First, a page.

In the mid-1970s, Peltz staged all-Philly showdowns at The Spectrum featuring a group of middleweights which included Hart, Briscoe, Willie “The Worm” Monroe and Bobby “Boogaloo” Watts.
While Peltz won’t compare the upcoming Ennis-Rosado fight to those great ones of yesterday, he’s hoping all-Philly matchups can help to revive the once-great boxing town.
“The biggest stumbling block we face today is a new generation of fight managers who want their fighters to be 25-0 by fighting easy guys,” Peltz said. “This way the managers brag to their friends about their great fighter and his great record. They don’t want to put their fighters in tough and they certainly don’t want to fight guys from the same city. I love the excuses such as ‘they train side by side in the same gym’ or ‘they’re good friends’ or my favorite is ‘why should we knock off a local guy.’
“It’s a hard sell also because most of the TV networks frown on guys who have more than one or two losses so, in some cases, it’s hard to blame the managers. But boxing suffers along the way because there are too many shows featuring Cowboys and Indians and the fighters never get to experience being under fire. When we were kids, one of us would bet the blue corner all night and one guy would bet the red corner. I can go to most fights today, look at the lineup sheet, and make money by betting the corner with all the favorites in it.
“Philly is not alone in this. New York always had its neighborhood wars. Guys from the Bronx fought guys from Brooklyn. The Lower East Side against.Hell’s Kitchen. They did it in the small clubs and they did it in Madison Square Garden.”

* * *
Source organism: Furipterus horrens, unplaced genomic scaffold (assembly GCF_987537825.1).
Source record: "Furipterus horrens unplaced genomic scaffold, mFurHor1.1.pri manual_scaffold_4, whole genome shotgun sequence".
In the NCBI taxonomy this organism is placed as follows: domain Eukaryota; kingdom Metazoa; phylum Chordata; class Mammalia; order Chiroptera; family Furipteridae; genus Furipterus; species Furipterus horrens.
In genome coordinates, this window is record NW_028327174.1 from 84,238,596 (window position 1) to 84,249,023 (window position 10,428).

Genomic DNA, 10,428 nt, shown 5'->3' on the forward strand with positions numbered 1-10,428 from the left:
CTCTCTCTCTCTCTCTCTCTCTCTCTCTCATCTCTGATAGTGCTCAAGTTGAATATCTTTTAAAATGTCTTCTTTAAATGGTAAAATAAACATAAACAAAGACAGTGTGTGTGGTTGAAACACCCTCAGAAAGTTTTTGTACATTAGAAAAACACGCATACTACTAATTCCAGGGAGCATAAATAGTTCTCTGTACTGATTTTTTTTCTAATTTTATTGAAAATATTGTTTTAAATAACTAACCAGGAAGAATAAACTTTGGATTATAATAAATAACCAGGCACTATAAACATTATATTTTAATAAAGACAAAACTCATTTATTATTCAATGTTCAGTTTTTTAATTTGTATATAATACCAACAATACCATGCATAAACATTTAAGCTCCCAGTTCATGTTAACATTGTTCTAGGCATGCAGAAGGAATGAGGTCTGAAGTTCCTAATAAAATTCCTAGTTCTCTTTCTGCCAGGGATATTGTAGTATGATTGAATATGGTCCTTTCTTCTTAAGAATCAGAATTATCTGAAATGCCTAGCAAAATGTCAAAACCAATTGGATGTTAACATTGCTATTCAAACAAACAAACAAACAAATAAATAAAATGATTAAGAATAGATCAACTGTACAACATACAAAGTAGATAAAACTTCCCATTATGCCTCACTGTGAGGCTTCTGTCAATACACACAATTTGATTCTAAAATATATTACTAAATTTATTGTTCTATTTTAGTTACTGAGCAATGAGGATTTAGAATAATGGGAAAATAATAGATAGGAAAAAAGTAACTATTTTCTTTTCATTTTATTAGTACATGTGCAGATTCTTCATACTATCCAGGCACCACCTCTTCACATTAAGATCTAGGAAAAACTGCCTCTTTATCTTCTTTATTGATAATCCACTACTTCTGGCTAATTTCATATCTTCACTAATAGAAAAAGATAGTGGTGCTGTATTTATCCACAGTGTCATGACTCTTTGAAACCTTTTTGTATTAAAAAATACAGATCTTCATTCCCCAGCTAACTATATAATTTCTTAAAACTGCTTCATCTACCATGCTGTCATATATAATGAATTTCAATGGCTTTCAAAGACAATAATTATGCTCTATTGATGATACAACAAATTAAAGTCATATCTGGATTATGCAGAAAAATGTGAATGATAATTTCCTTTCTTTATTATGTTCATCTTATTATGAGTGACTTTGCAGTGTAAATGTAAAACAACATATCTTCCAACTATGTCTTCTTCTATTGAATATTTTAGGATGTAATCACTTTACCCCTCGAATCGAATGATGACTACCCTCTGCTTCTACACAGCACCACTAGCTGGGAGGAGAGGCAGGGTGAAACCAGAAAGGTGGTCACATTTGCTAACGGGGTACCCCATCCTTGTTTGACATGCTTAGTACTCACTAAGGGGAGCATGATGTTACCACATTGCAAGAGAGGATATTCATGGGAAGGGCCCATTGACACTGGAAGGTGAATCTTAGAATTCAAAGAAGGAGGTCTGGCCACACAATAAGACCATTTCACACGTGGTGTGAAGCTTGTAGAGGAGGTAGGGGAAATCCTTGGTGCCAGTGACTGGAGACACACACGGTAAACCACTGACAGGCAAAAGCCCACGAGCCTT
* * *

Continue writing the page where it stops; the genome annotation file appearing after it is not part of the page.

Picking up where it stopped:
Peltz recalled a couple of neighborhood wars he promoted at the Blue Horizon.
“We had plenty of showdowns there,” he said. “In 1985, I made a 12-rounder for the vacant Pennsylvania State Bantamweight title between Bryan “Boogaloo” Jones, of North Philadelphia, and Troy Fletcher, of West Philadelphia. Jones had had a big amateur career and Troy was Frank “The Animal” Fletcher’s brother. Jones was 8-0, Fletcher was 8-0-1 and the fight was so popular they were selling counterfeit tickets on North Broad Street. I wanted to know why you couldn’t move around upstairs and that’s when I sent a friend outside to buy one of the tickets and we saw that someone had made copies of the same ticket on a homemade printing press with the same number on it over and over.
“When Frankie Mitchell, of West Philadelphia, fought Anthony Boyle, of Kensington, in 1992 for the NABF lightweight title, fans started lining up at 5pm, three hours before the first bout. We still had general admission seating in those days and everyone wanted to be first in line for the front row of the balcony.”
For the time being, Peltz is concentrating on the Ennis-Rosado matchup.
Ennis, 29, is from the Germantown section of Philadelphia. His record is 21-2-1, 13 K0s, and he is ranked No. 12 in the world by the IBF. He is the defending USBA champion, a title he won by beating Eromosele Albert, of Miami, FL.
Rosado, 24, is from North Philadelphia. He is 14-4, 8 K0s, and has beaten ex-world champ Kassim “The Dream” Ouma, of Palm Beach Gardens, FL, and Saul Roman, of Mexico.
Tickets priced at $50 and $75 are on sale at the offices of Peltz Boxing Promotions (215-765-0922) or online at www.peltzboxing.com.